GENEVA UNIVERSITY HOSPITALS: Multi-peptide vaccine for glioblastoma
Year of Grant: 2012
Glioblastoma (GBM) is the most prevalent and most aggressive form of cancers of the brain and nervous systems. Despite advances in standard therapy, glioma invariably recurs and patient prognosis remains dismal with survival rate of one year at 30% and 5 year survival rate at only 3%.
This study aims to test the immunogenicity and safety of a peptide cancer vaccine for GBM patients. This vaccine incorporates multiple targets directly isolated from the surface of tumor cells, which increases the probability to illicit an immune response to attack the cancer cells. The combination of the ten different peptides is intended to optimize the antitumor effect while minimizing potential side effects to offer clinical efficacy and preserve patients' quality of life.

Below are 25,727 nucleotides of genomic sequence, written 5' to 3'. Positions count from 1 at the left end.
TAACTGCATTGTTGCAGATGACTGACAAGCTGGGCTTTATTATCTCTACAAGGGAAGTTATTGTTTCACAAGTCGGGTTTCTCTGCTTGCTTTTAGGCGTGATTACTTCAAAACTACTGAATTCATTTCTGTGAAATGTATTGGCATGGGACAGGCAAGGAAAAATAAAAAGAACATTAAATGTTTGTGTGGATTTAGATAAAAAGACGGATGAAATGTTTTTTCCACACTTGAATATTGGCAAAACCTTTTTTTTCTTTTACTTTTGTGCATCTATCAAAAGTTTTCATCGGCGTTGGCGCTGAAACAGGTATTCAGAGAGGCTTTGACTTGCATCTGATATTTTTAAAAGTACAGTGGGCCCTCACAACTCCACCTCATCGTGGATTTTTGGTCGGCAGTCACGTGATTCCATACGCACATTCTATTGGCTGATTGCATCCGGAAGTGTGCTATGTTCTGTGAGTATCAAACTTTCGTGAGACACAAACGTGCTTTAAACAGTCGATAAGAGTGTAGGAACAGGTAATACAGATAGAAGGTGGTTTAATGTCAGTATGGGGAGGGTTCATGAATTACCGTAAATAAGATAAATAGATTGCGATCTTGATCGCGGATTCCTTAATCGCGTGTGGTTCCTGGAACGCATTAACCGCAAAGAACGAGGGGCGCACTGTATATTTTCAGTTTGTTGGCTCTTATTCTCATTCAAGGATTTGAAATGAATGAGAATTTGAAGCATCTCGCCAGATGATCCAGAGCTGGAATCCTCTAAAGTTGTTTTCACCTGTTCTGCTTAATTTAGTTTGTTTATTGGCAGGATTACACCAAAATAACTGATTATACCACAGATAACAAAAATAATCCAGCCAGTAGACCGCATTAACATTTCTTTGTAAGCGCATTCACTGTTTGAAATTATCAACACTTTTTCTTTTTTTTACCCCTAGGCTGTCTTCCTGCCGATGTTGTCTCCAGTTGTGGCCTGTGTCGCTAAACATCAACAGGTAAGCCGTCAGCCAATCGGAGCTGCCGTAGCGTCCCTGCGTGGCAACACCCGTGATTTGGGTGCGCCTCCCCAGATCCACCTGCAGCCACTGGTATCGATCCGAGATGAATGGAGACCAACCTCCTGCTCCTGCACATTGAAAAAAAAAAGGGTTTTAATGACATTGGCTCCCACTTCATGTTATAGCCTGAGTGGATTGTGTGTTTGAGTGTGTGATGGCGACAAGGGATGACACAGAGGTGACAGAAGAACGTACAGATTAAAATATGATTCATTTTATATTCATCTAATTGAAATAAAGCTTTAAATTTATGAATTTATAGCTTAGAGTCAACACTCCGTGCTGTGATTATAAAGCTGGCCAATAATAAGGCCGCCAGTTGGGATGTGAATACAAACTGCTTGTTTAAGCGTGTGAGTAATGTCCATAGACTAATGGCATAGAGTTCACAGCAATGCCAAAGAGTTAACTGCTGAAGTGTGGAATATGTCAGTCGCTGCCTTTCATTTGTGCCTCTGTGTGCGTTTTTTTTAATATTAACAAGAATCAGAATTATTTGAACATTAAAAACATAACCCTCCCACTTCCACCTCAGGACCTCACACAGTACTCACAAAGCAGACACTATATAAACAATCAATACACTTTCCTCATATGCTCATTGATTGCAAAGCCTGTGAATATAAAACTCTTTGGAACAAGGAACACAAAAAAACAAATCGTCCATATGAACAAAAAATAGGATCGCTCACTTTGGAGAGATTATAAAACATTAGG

The multipeptide vaccine will additionally be tested in combination with the most promising vaccine adjuvant, poly-ICLC, which has been shown to be safe in enhancing the efficacy of tumor vaccination in GBM patients.
If successful, the trial could potentially improve the progression free survival of these patients and provide the scientific background for integrating vaccines in the standard treatment of patients with brain tumors.
RTFCCR ACTIVE GRANTS
Cleveland Clinic Foundation, 2017
University of Cambridge, 2015
University of Edinburgh, 2015